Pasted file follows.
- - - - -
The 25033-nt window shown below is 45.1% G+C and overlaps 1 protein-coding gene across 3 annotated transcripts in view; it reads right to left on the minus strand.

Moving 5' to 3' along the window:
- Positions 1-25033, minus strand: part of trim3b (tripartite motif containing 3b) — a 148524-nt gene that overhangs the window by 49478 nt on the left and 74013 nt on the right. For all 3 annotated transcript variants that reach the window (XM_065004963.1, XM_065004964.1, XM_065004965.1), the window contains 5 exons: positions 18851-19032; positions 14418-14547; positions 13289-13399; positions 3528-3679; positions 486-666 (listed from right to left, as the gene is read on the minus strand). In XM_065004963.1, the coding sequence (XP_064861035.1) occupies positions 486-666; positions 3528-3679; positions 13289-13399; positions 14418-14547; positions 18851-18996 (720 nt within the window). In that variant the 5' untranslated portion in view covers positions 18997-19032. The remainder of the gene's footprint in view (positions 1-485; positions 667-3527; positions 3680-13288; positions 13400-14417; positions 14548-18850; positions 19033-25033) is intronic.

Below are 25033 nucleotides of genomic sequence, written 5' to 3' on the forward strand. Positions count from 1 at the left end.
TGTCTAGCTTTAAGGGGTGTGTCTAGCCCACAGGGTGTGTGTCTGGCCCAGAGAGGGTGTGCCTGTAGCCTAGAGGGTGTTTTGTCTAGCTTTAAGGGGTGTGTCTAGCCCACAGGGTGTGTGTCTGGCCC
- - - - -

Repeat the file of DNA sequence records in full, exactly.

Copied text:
The 25033-nt window shown below is 45.1% G+C and overlaps 1 protein-coding gene across 3 annotated transcripts in view; it reads right to left on the minus strand.

Moving 5' to 3' along the window:
- Positions 1-25033, minus strand: part of trim3b (tripartite motif containing 3b) — a 148524-nt gene that overhangs the window by 49478 nt on the left and 74013 nt on the right. For all 3 annotated transcript variants that reach the window (XM_065004963.1, XM_065004964.1, XM_065004965.1), the window contains 5 exons: positions 18851-19032; positions 14418-14547; positions 13289-13399; positions 3528-3679; positions 486-666 (listed from right to left, as the gene is read on the minus strand). In XM_065004963.1, the coding sequence (XP_064861035.1) occupies positions 486-666; positions 3528-3679; positions 13289-13399; positions 14418-14547; positions 18851-18996 (720 nt within the window). In that variant the 5' untranslated portion in view covers positions 18997-19032. The remainder of the gene's footprint in view (positions 1-485; positions 667-3527; positions 3680-13288; positions 13400-14417; positions 14548-18850; positions 19033-25033) is intronic.

Below are 25033 nucleotides of genomic sequence, written 5' to 3' on the forward strand. Positions count from 1 at the left end.
TGTCTAGCTTTAAGGGGTGTGTCTAGCCCACAGGGTGTGTGTCTGGCCCAGAGAGGGTGTGCCTGTAGCCTAGAGGGTGTTTTGTCTAGCTTTAAGGGGTGTGTCTAGCCCACAGGGTGTGTGTCTGGCCC